Last year, the General Assembly voted by a large majority (Resolution 258 on 23 December 2016) to convene in 2017 a United Nations conference to negotiate a legally binding instrument to prohibit nuclear weapons, leading towards their total elimination
. The vote was 113 in favour, 35 against and 13 abstentions. Four of the five nuclear-weapon States – France, Russian Federation, UK and US – all voted against along with the majority of the NATO States plus Australia, Israel, Japan and South Korea, all of which rely on US nuclear guarantees. Those abstaining included, among others, China, India, the Netherlands, Pakistan and Switzerland.
An organizational meeting was held at the UN in New York on 16 February 2017, attended by more than 100 States to plan for this conference. Ambassador Elayne Whyte of Costa Rica was selected as the president of the conference to be convened in March, and June-July pursuant to Resolution 258
. The meeting also agreed on the conference agenda and rules of procedure – the rules will be those of the General Assembly requiring two-thirds majority for matters of substance and simple majority for procedural matters, hence no State(s) will be able to block decisions on outlawing nuclear weapons and the majority will prevail bringing democratic representation of the world’s peoples who live in States that do not hold the world hostage with nuclear weapons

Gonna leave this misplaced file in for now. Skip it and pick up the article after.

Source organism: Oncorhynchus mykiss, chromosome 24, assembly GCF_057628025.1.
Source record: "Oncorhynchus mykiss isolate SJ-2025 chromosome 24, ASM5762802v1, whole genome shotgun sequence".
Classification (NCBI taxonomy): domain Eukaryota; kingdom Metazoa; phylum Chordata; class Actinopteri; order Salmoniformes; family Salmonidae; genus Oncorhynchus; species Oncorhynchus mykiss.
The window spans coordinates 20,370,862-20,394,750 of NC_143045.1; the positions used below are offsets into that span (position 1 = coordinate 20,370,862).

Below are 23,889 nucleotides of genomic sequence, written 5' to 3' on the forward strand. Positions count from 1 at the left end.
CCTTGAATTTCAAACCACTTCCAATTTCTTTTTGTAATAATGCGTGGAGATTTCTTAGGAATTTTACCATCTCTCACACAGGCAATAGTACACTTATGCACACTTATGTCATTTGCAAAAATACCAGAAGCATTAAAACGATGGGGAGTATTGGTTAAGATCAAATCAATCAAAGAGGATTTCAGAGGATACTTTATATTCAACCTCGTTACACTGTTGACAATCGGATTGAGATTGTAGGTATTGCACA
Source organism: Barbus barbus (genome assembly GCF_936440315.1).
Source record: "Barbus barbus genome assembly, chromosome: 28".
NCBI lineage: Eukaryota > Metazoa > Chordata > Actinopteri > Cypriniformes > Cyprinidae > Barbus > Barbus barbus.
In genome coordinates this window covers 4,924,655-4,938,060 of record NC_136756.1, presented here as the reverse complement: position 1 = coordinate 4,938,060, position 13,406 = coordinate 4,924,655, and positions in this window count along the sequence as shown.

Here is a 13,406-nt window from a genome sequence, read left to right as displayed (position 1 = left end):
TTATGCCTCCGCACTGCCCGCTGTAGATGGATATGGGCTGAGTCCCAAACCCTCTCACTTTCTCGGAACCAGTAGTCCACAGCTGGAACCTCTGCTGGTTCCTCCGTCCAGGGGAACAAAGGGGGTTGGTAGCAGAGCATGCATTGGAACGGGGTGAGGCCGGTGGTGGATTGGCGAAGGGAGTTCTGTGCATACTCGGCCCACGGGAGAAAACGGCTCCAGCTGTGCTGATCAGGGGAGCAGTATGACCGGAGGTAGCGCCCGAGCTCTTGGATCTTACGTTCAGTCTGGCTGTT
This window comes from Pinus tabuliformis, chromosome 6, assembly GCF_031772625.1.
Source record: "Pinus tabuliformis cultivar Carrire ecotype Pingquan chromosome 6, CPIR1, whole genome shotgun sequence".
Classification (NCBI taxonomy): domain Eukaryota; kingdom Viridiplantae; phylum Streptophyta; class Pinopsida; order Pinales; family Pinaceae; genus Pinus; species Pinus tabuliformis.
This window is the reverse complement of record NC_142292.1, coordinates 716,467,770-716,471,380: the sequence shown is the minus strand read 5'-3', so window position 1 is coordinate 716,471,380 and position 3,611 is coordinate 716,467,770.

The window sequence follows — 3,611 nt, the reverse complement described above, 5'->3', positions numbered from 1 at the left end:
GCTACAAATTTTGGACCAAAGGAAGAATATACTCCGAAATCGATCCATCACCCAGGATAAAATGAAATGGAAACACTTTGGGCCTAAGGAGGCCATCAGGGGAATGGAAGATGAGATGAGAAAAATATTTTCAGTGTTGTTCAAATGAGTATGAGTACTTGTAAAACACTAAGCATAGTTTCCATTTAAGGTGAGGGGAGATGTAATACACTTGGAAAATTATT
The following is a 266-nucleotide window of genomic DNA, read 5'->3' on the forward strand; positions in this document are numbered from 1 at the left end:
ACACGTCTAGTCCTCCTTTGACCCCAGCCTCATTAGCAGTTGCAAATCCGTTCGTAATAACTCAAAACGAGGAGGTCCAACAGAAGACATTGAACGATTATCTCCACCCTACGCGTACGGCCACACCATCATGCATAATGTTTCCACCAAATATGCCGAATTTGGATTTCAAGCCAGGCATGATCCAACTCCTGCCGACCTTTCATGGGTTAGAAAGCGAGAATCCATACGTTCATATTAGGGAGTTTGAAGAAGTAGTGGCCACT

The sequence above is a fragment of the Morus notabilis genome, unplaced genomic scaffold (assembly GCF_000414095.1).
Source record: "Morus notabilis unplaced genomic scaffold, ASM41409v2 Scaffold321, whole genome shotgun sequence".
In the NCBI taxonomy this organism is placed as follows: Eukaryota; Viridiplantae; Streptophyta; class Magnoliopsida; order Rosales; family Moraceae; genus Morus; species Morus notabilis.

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This push by a large majority of non-nuclear-weapon States has opened up stark differences not only with States possessing nuclear weapons, but also within the ranks of the non-nuclear-weapon States. States in nuclear-armed alliances such as NATO and US’ Pacific allies, plus Russia, vehemently oppose any negotiations on a multilateral treaty prohibiting nuclear weapons, while paying lip service to achieving a world without nuclear weapons through an undefined “step-by-step” or “phased” approach with no defined time line.
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Tariq Rauf is a director of Atomic Reporters; Director of the Disarmament, Arms Control and Non-Proliferation Programme at the Stockholm International Peace Research Institute, and former Head of Verification and Security Policy Coordination at the International Atomic Energy Agency.